Sack of cement on t'passenger seat belt, helps the balance.
Why do you think Reliant owners have big tool boxes?
To weigh it down. I was going to say...
Your teeth, did you lose these in a Reliant accident?
You did, didn't you?
Why do you think, everybody, Reliants were so popular in t'North?
-The miners used them.
-But why? Because they were more expensive than Minis.
Because a lot of miners originally started with motorbikes, and they didn't have a full driving licence.
So to get out of t'weather in winter when it were absolutely siling it down,
-they bought a Reliant.
-So it was just because miners didn't have a driving licence?
Some of them. But other ones, also in t'winter, with them being light,
you'd get your normal car stuck in t'snow or whatever.
These just simply glide over top.
Until you get to a corner!
Well, long as you live somewhere with a straight line to t'pit.
Soon, I was back on my perilous journey.
In this, it feels like I'm driving through South Yorkshire in the 1970s, again.
I grew up not far from here, so did James May, for that matter.
When I were a lad round 'ere, all t'rich people, them as could
afford four wheels on the car, they all had Ladas.
Lah-de-dahs we called them. You didn't want to hit one of them,
I'll tell you that for nowt, they were built like tanks.
One of the best ways to protect your Robin was to lavish it with
an exotic paint job, such as this Starsky And Hutch homage.
The idea was that having spent many hours with the spray cans
and the masking tape, you'd drive more carefully.
But this didn't always work.
It really is a wonder how anyone in the North survived the 1970s.
Of course, a lot didn't.
In 1971, the population of Sheffield was 573,000.
Since then, it's dropped to just 513,000.
Some of the lost 60,000 moved south, of course.
But many, many, many more were wiped out by their three-wheelers.
Today, of course, most of the Robins are gone and people up here drive Kias and Hyundais instead.
This means the local TV news channel has to think of things
other than Reliant crashes to put in its bulletins.
To Braithwell in South Yorkshire and a blooming mystery that's baffling its green-fingered residents.
Harry is there for us. Harry, what's going on?
Welcome to beautiful Braithwell.
You can see the sun exploding on a kaleidoscope of colour.
I have to say, there has been a real area of controversy here, because over the last few days... My God!
-Are you all right, sir?
-I'm getting used to it now, thanks.
Thanks, very much.
If you could just pop me back on the wheels.
Thank you, so much.
-Thank you, Harry Grayson, out of Look North.
Thank you, so much.
The Reliant three-wheeler soldiered on until 2001,
but then with the mines gone, the customer base dried up.
And it was gone too.
I don't know why Jasper Carrot ever thought that this could be the basis for a joke.
I don't know why we all laughed at Del Boy's Reliant, because it wasn't funny.
It was a complete menace.
Oh, dear. Look at the pitch.
I'm very glad I've put these safety things in.
That's marvellous, thank you. Oh yes, that's comfortable.
Thank you, very much. That's Dickie Bird MBE out of cricket umpiring here, he's not pleased.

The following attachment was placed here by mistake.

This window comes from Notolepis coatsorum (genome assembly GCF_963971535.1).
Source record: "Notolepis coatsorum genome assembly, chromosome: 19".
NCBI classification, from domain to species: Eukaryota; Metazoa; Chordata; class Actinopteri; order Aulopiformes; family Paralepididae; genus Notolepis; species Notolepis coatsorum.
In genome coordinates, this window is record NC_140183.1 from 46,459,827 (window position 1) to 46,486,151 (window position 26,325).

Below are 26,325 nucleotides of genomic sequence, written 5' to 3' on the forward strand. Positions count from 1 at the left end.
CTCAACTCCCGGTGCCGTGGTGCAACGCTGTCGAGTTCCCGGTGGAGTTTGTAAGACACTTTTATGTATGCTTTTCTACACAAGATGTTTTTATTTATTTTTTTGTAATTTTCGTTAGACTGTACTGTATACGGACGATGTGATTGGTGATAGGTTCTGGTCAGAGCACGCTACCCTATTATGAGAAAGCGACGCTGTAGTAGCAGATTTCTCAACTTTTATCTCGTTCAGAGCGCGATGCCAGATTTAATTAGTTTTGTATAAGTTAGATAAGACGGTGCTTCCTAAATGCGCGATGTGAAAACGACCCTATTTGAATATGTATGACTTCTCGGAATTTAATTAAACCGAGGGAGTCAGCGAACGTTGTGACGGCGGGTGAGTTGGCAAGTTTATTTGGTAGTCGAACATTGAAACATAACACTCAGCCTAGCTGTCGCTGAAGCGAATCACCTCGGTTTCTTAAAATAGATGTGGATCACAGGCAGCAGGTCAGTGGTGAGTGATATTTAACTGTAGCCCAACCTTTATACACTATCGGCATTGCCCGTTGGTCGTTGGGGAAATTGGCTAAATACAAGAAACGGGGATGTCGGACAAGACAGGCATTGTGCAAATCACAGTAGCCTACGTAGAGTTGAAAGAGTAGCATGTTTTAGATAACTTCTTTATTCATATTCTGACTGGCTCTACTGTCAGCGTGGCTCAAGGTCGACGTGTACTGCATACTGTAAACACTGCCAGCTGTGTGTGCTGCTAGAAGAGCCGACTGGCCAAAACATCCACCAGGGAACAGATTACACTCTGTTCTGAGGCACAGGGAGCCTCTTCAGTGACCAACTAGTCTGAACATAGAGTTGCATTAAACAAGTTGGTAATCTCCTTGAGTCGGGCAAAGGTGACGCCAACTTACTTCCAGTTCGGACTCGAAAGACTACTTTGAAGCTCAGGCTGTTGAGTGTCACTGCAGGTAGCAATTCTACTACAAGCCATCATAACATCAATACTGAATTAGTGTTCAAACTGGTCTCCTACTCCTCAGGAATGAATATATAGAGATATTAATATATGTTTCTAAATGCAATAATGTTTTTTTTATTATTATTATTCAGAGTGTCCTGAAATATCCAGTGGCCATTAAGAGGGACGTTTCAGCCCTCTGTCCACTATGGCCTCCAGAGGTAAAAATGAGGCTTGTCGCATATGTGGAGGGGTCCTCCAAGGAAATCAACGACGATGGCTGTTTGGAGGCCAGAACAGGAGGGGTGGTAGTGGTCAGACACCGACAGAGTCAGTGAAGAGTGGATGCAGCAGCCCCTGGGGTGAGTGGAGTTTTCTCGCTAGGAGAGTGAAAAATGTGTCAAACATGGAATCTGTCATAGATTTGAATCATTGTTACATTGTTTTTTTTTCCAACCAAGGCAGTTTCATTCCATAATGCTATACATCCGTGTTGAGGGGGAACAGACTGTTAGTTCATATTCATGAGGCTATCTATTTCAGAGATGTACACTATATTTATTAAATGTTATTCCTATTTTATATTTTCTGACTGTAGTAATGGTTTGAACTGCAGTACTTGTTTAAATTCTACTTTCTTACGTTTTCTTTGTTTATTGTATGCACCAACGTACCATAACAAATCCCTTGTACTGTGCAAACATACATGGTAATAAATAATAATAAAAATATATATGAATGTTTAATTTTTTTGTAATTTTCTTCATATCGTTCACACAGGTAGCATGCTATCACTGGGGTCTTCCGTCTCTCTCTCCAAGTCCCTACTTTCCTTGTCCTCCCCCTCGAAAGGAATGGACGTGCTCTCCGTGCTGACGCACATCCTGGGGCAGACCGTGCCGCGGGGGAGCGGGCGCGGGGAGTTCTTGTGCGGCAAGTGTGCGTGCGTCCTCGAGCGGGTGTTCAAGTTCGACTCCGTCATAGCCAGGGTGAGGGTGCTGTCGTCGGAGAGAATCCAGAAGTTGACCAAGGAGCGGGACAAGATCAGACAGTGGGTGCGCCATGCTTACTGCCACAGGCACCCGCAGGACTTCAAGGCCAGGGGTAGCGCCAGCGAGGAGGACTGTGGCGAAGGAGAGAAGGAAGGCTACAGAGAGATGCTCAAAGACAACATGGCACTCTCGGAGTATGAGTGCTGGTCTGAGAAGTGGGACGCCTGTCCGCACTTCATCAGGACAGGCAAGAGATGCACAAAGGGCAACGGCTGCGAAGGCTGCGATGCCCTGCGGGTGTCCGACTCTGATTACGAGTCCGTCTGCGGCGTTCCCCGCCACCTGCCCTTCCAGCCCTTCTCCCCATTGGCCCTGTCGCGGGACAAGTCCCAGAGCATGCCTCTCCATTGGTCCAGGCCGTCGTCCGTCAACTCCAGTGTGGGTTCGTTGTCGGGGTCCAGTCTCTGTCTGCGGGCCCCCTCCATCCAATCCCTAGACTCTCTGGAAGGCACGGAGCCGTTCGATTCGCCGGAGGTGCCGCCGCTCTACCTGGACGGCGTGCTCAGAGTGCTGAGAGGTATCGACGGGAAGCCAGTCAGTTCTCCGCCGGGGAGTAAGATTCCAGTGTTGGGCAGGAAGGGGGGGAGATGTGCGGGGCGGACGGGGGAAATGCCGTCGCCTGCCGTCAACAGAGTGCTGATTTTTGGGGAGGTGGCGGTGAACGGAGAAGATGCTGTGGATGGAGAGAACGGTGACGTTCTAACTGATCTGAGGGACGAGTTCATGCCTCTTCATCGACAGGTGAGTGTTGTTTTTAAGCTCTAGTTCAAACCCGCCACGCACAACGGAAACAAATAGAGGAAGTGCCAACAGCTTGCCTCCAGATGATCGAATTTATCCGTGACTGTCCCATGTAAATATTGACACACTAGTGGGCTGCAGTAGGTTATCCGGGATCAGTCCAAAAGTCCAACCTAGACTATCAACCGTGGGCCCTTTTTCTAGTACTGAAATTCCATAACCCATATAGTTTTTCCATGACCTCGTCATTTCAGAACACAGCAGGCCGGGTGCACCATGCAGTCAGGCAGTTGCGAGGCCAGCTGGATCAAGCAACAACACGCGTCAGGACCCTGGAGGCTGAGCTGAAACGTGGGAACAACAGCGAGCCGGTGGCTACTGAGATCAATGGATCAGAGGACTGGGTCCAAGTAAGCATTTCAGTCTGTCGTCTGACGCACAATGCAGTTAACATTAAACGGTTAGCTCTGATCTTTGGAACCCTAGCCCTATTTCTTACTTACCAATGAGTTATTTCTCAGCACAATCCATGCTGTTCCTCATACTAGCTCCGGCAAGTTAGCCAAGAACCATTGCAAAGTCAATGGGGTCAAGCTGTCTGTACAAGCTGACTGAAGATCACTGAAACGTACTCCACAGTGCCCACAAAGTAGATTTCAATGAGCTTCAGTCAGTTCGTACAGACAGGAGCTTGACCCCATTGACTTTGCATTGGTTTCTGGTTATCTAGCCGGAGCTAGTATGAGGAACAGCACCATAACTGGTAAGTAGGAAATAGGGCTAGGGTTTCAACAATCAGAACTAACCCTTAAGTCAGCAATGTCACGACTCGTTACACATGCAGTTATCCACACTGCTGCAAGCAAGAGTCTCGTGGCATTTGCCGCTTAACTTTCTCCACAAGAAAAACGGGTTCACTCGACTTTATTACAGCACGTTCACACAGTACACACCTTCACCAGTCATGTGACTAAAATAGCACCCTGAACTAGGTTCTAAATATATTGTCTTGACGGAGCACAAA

It's a cricket match on here!
After this latest accident, I decided to see if there was
some way of correcting the car's flawed design.
I therefore found a workshop and cued the music.
Oh, God, I've driven into the inspection pit.
Soon though, the car was out, and we set to work.
What staggers me most of all is that the Reliant was engineered and built
in Tamworth in Staffordshire, and Tamworth over the years has produced many, many brilliant men.
It was a Tamworth man who captured one of the Enigma coding machines from the Germans in the war.
It's a Tamworth man who fronts The Teardrop Explodes.
I mean, how many more do you want?
So, how come no one in this town of excellence was able to see
that the Reliant could be fixed in a trifle?
How brilliant is this?
It's still a three-wheeler.
You still only pay motorcycle tax, but now,
thanks to these stabilisers...
it can't roll over any more.
I only had six miles of the journey left.
But with my new anti-capsize solution in place,
I knew nothing could go wrong.
And I knew that right up to the moment...
when it did.
Oh, my God!
Neck broken, and drowned.
You can save £55 off your annual motoring costs?
Yes, you can.
But you will be killed doing it?
Yes, you will.
And on that bombshell, it is time to end what I think has been a very serious show.
I think we should congratulate ourselves on that.
Very good work, well done.
We'll see you next week for more sensible buying advice.
Thank you so much for watching and do please remember, drive safely.
Subtitles by Red Bee Media Ltd
E-mail [email protected]
Jeremy Clarkson, Richard Hammond, James May and the Stig return.
Jeremy asks why there aren't more three-wheeled cars in the world and investigates further with a closer look at the 1980s comedians' favourite, the Reliant Robin.
Meanwhile, James gives Top Gear's favourite warhorse, the Toyota Hilux pick up, one final assignment as he attempts to drive one up an active volcano in Iceland and the Stig rips up the track in the new Bentley Continental Supersports.
Plus, Richard gives the old Chevrolet Lacetti a dignified send-off before he and Clarkson host a star-studded tea party to welcome in a shiny new Reasonably Priced Car.